Abdominal Pain

  1. Given a patient with abdominal pain, paying particular attention to its location and chronicity:
    1. Distinguish between acute and chronic pain.
    2. Generate a complete differential diagnosis (ddx).
    3. Investigate in an appropriate and timely fashion.
  2. In a patient with diagnosed abdominal pain (e.g., gastroesophageal reflux disease, peptic ulcer disease, ulcerative colitis, Crohn’s disease), manage specific pathology appropriately (e.g., with medication, lifestyle modifications).
  3. In a woman with abdominal pain:
    1. Always rule out pregnancy if she is of reproductive age.
    2. Suspect gynecologic etiology for abdominal pain.
    3. Do a pelvic examination, if appropriate.
  4. In a patient with acute abdominal pain, differentiate between a surgical and a non-surgical abdomen.
  5. In specific patient groups (e.g., children, pregnant women, the elderly), include group-specific surgical causes of acute abdominal pain in the ddx.
  6. Given a patient with a life-threatening cause of acute abdominal pain (e.g., a ruptured abdominal aortic aneurysm or a ruptured ectopic pregnancy):
    1. Recognize the life-threatening situation.
    2. Make the diagnosis.
    3. Stabilize the patient.
    4. Promptly refer the patient for definitive treatment.
  7. In a patient with chronic or recurrent abdominal pain:
    1. Ensure adequate follow-up to monitor new or changing symptoms or signs.
    2. Manage symptomatically with medication and lifestyle modification (e.g., for irritable bowel syndrome).
    3. Always consider cancer in a patient at risk.
  8. Given a patient with a diagnosis of inflammatory bowel disease (IBD) recognize an extra intestinal manifestation.

DDx Abdominal Pain

  • Cardiovascular:
    • ACS, pericarditis
    • Aortic dissection, mesenteric ischemia, sickle cell crisis
  • Pulmonary:
  • Biliary:
    • Cholecystitis, cholelithiasis, cholangitis
  • Gastric:
    • Esophagitis, gastritis, peptic ulcer, small-bowel mass or obstruction
  • Colonic:
  • Hepatic:
  • Pancreatic:
  • Renal:
    • Cystitis, nephrolithiasis, pyelonephritis
  • Splenic:
    • Abscess
  • Gynecologic:
    • Ectopic pregnancy, ovarian mass, ovarian torsion, PID, fibroids, endometriosis, ovulatory pain, ruptured ovarian cyst
  • Abdominal wall:
    • Herpes zoster, muscle strain, hernia
  • Metabolic:
    • Uremia, DKA, porphyria, adrenal insufficiency, narcotic withdrawal, heavy metal poisoning
  • Psych:


  • Acute vs. Chronic
  • Fever, stools (diarrhea, bloody), vomiting (bilious, bloody)
  • Malignancy (early satiety, weight loss, night sweats, changes in stools)
  • Alcohol, smoking, drugs
  • NSAIDs
  • Past surgeries (obstruction)
  • Females (pregnancy)
    • Vaginal bleeding/discharge, LMP

Physical Exam

  • Vitals
  • Chest/Lung
  • Abdo
  • Pelvic/Genital exam
  • Rectal exam


  • Labs (eg. CBC, ALT/AST, amylase/lipase, lytes (glucose, creat), UA, bhCG)
  • Ultrasound
  • X-ray (CXR, AXR)
  • Endoscopy/Colonoscopy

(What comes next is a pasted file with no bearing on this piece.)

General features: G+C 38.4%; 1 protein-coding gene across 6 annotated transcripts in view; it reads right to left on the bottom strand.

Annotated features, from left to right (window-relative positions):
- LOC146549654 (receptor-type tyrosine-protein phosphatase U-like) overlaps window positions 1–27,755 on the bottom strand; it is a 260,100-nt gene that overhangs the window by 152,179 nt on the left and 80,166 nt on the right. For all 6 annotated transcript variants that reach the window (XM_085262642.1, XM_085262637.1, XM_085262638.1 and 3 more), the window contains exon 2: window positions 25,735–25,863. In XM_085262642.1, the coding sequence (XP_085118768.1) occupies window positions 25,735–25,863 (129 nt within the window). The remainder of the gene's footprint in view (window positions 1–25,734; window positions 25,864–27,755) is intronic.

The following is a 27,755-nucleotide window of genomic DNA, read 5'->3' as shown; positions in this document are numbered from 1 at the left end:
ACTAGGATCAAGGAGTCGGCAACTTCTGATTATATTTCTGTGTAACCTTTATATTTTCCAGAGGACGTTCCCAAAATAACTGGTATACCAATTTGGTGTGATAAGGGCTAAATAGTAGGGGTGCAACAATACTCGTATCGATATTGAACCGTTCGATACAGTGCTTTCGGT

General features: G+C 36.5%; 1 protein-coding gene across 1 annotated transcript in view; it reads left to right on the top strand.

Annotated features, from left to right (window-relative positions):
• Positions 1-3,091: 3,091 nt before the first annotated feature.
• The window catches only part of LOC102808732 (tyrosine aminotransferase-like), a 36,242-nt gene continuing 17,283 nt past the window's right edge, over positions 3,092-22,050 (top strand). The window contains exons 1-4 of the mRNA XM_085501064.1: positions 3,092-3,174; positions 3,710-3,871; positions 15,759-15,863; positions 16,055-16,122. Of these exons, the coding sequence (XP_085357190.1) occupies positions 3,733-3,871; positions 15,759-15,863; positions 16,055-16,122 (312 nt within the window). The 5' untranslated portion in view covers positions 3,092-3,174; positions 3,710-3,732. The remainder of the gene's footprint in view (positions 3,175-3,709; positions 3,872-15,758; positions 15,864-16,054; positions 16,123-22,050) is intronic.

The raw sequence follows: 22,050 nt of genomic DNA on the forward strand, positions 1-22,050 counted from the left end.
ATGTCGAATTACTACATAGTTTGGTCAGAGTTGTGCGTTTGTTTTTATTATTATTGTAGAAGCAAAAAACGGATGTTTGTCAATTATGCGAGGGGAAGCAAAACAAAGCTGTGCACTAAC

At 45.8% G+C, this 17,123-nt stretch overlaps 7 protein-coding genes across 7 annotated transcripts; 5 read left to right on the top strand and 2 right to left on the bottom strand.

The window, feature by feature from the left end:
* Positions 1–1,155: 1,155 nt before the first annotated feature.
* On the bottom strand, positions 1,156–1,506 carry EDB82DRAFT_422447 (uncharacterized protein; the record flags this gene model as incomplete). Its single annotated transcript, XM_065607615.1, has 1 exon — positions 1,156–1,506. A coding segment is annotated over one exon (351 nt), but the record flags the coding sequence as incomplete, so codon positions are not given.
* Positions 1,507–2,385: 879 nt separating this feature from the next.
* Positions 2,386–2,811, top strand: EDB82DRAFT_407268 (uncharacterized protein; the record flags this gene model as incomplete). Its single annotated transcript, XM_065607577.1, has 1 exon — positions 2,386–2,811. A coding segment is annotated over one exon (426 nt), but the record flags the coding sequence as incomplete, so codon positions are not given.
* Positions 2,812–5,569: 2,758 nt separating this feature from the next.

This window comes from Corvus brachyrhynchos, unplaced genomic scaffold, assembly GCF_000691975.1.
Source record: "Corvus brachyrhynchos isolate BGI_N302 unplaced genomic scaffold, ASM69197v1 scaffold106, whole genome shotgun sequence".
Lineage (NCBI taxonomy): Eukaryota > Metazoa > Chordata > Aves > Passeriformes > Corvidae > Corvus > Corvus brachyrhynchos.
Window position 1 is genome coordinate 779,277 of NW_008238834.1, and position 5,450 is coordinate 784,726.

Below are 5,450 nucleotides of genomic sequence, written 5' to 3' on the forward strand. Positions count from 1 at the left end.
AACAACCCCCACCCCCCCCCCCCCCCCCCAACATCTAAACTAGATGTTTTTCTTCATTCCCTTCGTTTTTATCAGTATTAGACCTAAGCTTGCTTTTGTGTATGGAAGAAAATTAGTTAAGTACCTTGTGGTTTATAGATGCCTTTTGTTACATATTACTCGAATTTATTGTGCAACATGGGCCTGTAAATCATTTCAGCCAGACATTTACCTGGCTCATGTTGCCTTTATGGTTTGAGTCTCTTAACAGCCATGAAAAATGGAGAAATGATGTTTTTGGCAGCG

• ERCP
  • Urea breath test

Choice of imaging

  • Ultrasound (gallbladder, gyne) if RUQ/suprapubic
  • Otherwise, CT
    • Consider IV contrast for RLQ, non-localized (r/o appendicitis)
    • Consider Oral + IV contrast LLQ (r/o sigmoid diverticulitis)
  • X-ray limited use
    • Free air (if upright)
      • Perforation
    • Calcifications
      • 10% of gallstones, 90% of kidney stones, and 5% appendicoliths
    • Multiple dilated loops of the bowel and air-fluid levels
      • Bowel obstruction or paralytic ileus


Do NOT Miss Dx in Acute Pelvic Pain in Women

  • Life-threatening
    • Ectopic pregnancy
    • Appendicitis
    • Ruptured ovarian cyst
  • Fertility-threatening
    • PID
    • Ovarian Torsion


Red Flags

  • Fever (after onset of vomiting or pain)
  • Bilious vomiting
  • Bloody diarrhea
  • Absent bowel sounds
  • Voluntary guarding
  • Rigidity
  • Rebound tenderness
  • ** Do not forget testis **

Differential diagnosis based on age group

  • <1yo
    • Common: Colic, constipation, GERD, food protein allergy
    • Urgent: Acute gastroenteritis, malrotation without volvulus, pyloric stenosis
    • Emergent: Trauma (abuse), midgut volvulus, NEC, omphalitis, incarcerated hernia, intussusception
  • 1-5yo
    • Common: UTI, constipation
    • Urgent: Acute gastroenteritis, HSP, pneumonia, Meckel diverticulum
    • Emergent: Trauma, appendicitis, asthma
  • 5-12yo
    • Common: UTI, constipation, functional
    • Urgent: Acute gastroenteritis, IBD, HSP, pneumonia
    • Emergent: Trauma, appendicitis, gonadal torsion, DKA, asthma
  • >12yo
    • Urgent: Gastroenteritis, IBD, pneumonia, hepatitis, pancreatitis, nephrolithiasis, PID
    • Emergent: Trauma, appendicitis, gonadal torsion, ectopic pregnancy, DKA, asthma

Investigation in children with abdominal pain

  • Consider urinalysis, CBC, pregnancy test, ESR/CRP
  • Consider ultrasound prior to proceeding with abdominal CT


  • More likely complicated by coexistent disease, medications
  • May present later in course of illness and nonspecific symptoms
    • Physical examination can be misleadingly benign
  • Increase risk of cholecystitis, pancreatitis, diverticulitis, obstructions (adhesions, malignancy)
  • Do not miss AAA, mesenteric ischemia